Roger Federer makes quick work of Rafael Nadal at the BNP Paribas Open

Roger Federer, one of the classiest athletes ever to wield a tennis racquet, will face Nick Kyrgios, the sport’s reigning bad boy, in the quarterfinals of the BNP Paribas Open, opposite ends of the behavior and age spectrum coming together in an intriguing convergence at Indian Wells.

Roger Federer, 35, was as stylish and masterful as ever Wednesday in winning the latest renewal of his rivalry with Rafael Nadal, 6-2, 6-3, fashioning the first three-match win streak against the Spanish left-hander in their 36-match history. A service break in the first game of the first set was his launching pad in this fourth-round victory; he faced only one break point in the match and he saved that in the second game of that first set.

Having few long rallies made it easier to play on the second straight day. “For me it was physically a good match,” Federer said. “Also, looking ahead, it’s always good saving energy, conserving energy for the rest of the tournament, but also for the rest of the season and for your life, because every step more you take on court has an effect down the road, I believe.”

That next step will pit him against Australia’s Kyrgios, 21, who upset Novak Djokovic, 6-4, 7-6 (3), Wednesday for his second victory over the world’s No. 2 player in two weeks.

Known for his big serve and even bigger mouth — Kyrgios has been fined and suspended for tantrums and verbal abuse toward fans — he was relatively restrained Wednesday and used his prodigious talents to play well from the baseline and supplement his monstrous serve. He was satisfied that he proved his previous victory over Djokovic, in the quarterfinals at Acapulco, wasn’t a fluke.

“Every time I go on the practice court I try and be positive, try and have fun, not being too hard on myself,” he said. “I was in a pretty dark place. Even I was at [No.] 13 last year, but I wasn’t in a good place mentally at all. I was beating myself down. … I’m just trying to stay happy and just try and enjoy my tennis a little bit.”

Federer’s victory over Nadal wasn’t an instant classic in the way Federer’s five-set win at this year’s Australian Open immediately became part of tennis lore, but it was enough to get him through and to offer further proof he’s progressing smoothly in his comeback from knee problems and a six-month absence.

“I don’t think we had quite the rhythm that we had in Australia, but we knew that going in. And I think he, especially from the baseline, he didn’t control the ball as well as he did in Australia,” Federer said. “I actually surprised myself by the control I had on the baseline, because against Steve Johnson [in the third round], I really struggled to control the ball. So I thought it was going to be even more crazy against Rafa with his spin and his lefty hook and everything. It was going to be much tougher.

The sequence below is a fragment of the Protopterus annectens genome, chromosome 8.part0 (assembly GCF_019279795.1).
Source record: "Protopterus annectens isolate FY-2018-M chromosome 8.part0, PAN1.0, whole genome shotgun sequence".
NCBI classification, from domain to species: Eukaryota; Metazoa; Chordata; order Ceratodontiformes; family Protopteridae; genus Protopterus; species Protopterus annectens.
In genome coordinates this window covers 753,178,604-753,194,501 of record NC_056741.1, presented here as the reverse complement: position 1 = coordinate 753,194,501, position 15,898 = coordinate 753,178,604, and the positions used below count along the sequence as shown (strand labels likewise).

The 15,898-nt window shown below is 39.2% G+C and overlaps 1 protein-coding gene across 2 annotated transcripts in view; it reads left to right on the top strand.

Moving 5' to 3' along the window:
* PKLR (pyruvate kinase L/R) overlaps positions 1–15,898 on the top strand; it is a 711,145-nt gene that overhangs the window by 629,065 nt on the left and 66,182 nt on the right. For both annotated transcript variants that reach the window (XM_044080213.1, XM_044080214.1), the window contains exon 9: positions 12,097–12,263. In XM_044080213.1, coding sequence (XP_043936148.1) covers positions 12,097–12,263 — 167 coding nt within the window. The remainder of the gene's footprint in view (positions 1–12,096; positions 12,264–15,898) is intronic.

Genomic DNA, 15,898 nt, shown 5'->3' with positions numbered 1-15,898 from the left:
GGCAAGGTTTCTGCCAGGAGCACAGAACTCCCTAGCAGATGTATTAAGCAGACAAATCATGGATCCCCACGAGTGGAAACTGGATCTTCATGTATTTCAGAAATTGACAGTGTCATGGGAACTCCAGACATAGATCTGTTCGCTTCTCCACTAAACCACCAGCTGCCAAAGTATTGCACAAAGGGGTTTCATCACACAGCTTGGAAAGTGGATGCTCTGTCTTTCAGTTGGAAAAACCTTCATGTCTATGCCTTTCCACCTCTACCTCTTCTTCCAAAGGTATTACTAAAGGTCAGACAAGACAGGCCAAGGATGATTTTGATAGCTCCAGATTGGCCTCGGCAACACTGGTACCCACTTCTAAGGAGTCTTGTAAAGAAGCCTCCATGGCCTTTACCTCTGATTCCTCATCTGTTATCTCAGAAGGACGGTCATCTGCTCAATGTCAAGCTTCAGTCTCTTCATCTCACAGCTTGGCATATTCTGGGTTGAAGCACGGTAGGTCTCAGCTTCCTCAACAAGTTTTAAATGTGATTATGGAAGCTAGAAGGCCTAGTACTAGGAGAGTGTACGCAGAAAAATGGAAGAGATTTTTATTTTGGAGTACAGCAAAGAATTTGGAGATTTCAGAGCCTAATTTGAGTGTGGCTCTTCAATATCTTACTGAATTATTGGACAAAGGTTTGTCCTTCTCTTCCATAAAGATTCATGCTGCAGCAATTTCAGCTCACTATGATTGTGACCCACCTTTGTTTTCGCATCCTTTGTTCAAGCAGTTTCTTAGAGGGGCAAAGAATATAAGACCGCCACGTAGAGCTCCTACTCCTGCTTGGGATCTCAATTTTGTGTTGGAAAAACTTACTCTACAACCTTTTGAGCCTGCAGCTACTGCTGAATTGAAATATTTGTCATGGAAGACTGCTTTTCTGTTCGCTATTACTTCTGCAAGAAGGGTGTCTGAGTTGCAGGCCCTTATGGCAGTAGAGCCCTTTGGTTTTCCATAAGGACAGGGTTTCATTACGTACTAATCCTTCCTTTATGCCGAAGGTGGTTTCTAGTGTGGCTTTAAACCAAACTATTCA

“In practice this morning I hardly made any returns. I didn’t know what was going on. I thought it was going to be rough.”

It turned out to be easy. Nadal — whose lead in their head-to-head series is now 23-13 — graciously credited Federer for being the better player. “In Australia was a very close match. I had good chances to win. Today, not,” Nadal said. “Today he played better than me. I didn’t play my best match, and he played well. These kind of matches, when you’re not playing your match, is impossible to win.”

Djokovic was equally complimentary toward Kyrgios, but with a cautionary overtone.

“Undoubtedly he’s capable of a lot of big things. That was projected for him already a couple years back,” Djokovic said after the end of his 19-match winning streak at the Indian Wells Tennis Garden. “He’s not very consistent with his results, but he’s coming closer to top 10. He had his best year last year, so things are coming together for him. There is no doubt that he has a big game, and that game that he has can and should be for top-10, top-five player.

“So it just depends on him and his commitment to the sport. Obviously, it’s not only about the game. It’s many things that have to fall in place.”

Federer and Kyrgios have played once before, a match Kyrgios won on clay in Madrid in 2015. The difference between that and the hard court here makes that almost irrelevant. “But I’m very impressed him taking out Novak, back-to-back weeks, on Novak’s best surface,” Federer said. “I hope it’s going to lead to something great for Nick that he realizes if he puts his head down and focuses that he can bring it, day in and day out, week in and week out.”

Follow Helene Elliott on Twitter @helenenothelen

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